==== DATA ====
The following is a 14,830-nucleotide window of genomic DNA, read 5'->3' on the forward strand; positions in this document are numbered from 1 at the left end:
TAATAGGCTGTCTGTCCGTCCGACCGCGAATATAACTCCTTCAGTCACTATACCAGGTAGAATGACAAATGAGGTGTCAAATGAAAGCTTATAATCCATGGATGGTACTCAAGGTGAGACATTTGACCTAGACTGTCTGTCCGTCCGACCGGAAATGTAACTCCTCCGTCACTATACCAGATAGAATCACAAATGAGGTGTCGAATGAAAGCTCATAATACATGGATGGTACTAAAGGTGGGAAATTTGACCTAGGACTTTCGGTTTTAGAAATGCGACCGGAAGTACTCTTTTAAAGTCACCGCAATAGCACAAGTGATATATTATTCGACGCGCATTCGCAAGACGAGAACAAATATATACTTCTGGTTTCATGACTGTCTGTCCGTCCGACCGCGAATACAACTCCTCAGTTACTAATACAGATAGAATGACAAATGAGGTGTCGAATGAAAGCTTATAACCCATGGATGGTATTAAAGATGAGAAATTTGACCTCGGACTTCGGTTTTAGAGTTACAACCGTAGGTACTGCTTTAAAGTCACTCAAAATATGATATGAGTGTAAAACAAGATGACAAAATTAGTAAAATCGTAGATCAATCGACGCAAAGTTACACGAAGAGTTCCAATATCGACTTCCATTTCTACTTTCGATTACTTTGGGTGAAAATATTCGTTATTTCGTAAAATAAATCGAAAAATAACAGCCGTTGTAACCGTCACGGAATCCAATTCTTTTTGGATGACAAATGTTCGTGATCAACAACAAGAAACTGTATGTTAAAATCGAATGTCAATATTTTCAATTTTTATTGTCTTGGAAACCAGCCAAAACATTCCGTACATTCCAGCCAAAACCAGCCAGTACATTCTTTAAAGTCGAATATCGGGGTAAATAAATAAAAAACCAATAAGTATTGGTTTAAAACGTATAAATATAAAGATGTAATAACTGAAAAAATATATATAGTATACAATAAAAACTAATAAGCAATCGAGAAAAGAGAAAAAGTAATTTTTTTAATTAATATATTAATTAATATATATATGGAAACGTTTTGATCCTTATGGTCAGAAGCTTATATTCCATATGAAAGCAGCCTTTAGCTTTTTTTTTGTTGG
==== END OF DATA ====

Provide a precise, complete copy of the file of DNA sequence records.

The following is a 14,830-nucleotide window of genomic DNA, read 5'->3' on the forward strand; positions in this document are numbered from 1 at the left end:
TAATAGGCTGTCTGTCCGTCCGACCGCGAATATAACTCCTTCAGTCACTATACCAGGTAGAATGACAAATGAGGTGTCAAATGAAAGCTTATAATCCATGGATGGTACTCAAGGTGAGACATTTGACCTAGACTGTCTGTCCGTCCGACCGGAAATGTAACTCCTCCGTCACTATACCAGATAGAATCACAAATGAGGTGTCGAATGAAAGCTCATAATACATGGATGGTACTAAAGGTGGGAAATTTGACCTAGGACTTTCGGTTTTAGAAATGCGACCGGAAGTACTCTTTTAAAGTCACCGCAATAGCACAAGTGATATATTATTCGACGCGCATTCGCAAGACGAGAACAAATATATACTTCTGGTTTCATGACTGTCTGTCCGTCCGACCGCGAATACAACTCCTCAGTTACTAATACAGATAGAATGACAAATGAGGTGTCGAATGAAAGCTTATAACCCATGGATGGTATTAAAGATGAGAAATTTGACCTCGGACTTCGGTTTTAGAGTTACAACCGTAGGTACTGCTTTAAAGTCACTCAAAATATGATATGAGTGTAAAACAAGATGACAAAATTAGTAAAATCGTAGATCAATCGACGCAAAGTTACACGAAGAGTTCCAATATCGACTTCCATTTCTACTTTCGATTACTTTGGGTGAAAATATTCGTTATTTCGTAAAATAAATCGAAAAATAACAGCCGTTGTAACCGTCACGGAATCCAATTCTTTTTGGATGACAAATGTTCGTGATCAACAACAAGAAACTGTATGTTAAAATCGAATGTCAATATTTTCAATTTTTATTGTCTTGGAAACCAGCCAAAACATTCCGTACATTCCAGCCAAAACCAGCCAGTACATTCTTTAAAGTCGAATATCGGGGTAAATAAATAAAAAACCAATAAGTATTGGTTTAAAACGTATAAATATAAAGATGTAATAACTGAAAAAATATATATAGTATACAATAAAAACTAATAAGCAATCGAGAAAAGAGAAAAAGTAATTTTTTTAATTAATATATTAATTAATATATATATGGAAACGTTTTGATCCTTATGGTCAGAAGCTTATATTCCATATGAAAGCAGCCTTTAGCTTTTTTTTTGTTGG